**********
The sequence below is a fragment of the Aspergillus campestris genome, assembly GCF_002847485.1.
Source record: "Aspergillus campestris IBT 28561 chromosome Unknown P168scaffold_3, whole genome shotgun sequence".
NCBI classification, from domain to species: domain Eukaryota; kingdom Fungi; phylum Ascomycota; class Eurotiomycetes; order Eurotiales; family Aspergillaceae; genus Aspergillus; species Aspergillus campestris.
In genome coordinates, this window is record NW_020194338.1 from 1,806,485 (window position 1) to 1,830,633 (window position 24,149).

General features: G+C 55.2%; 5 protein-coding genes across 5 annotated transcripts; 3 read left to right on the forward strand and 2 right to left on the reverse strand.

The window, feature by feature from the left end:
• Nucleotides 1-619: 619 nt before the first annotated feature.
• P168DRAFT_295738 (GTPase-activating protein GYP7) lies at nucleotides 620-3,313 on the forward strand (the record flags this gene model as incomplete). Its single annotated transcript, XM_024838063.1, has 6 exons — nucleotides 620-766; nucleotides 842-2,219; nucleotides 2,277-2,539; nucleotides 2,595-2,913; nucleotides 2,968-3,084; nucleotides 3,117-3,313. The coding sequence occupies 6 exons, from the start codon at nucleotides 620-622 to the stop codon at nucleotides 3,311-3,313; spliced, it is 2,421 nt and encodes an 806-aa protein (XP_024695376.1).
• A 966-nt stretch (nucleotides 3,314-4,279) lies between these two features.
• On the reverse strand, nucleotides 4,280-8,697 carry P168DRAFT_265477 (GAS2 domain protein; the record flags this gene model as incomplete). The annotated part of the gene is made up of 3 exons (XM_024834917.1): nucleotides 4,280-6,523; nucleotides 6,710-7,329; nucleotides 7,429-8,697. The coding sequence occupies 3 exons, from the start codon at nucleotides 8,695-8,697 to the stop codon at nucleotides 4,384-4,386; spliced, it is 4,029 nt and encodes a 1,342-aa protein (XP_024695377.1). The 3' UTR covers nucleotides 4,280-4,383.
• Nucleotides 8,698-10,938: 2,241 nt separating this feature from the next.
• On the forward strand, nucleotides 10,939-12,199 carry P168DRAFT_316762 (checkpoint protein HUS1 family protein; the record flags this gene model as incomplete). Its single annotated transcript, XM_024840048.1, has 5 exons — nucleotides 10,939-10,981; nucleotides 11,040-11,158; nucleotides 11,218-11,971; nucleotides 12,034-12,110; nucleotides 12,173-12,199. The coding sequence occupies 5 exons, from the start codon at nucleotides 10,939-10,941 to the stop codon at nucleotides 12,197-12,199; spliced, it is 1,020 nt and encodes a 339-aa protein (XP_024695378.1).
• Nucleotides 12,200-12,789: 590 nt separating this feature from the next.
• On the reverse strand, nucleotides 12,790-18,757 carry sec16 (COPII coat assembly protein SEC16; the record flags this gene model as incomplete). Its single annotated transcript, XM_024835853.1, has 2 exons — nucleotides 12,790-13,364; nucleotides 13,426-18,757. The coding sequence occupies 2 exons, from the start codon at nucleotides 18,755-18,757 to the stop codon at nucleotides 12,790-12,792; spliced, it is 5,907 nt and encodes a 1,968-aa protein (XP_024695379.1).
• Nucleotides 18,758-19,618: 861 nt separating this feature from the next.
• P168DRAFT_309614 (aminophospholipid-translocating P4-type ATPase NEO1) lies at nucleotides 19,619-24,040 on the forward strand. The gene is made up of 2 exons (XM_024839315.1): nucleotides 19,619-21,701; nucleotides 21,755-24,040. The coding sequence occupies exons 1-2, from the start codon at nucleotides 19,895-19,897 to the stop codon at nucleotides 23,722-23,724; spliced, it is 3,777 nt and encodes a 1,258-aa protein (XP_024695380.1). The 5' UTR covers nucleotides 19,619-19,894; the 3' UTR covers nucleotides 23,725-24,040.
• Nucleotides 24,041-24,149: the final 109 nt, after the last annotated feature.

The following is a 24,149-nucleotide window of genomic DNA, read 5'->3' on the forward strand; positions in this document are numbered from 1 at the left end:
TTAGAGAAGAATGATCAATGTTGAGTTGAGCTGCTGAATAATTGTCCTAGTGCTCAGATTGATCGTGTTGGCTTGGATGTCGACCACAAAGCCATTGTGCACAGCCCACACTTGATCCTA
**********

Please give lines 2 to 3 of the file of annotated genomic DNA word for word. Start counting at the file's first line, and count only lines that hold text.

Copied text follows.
Source record: "Aspergillus campestris IBT 28561 chromosome Unknown P168scaffold_3, whole genome shotgun sequence".
NCBI classification, from domain to species: domain Eukaryota; kingdom Fungi; phylum Ascomycota; class Eurotiomycetes; order Eurotiales; family Aspergillaceae; genus Aspergillus; species Aspergillus campestris.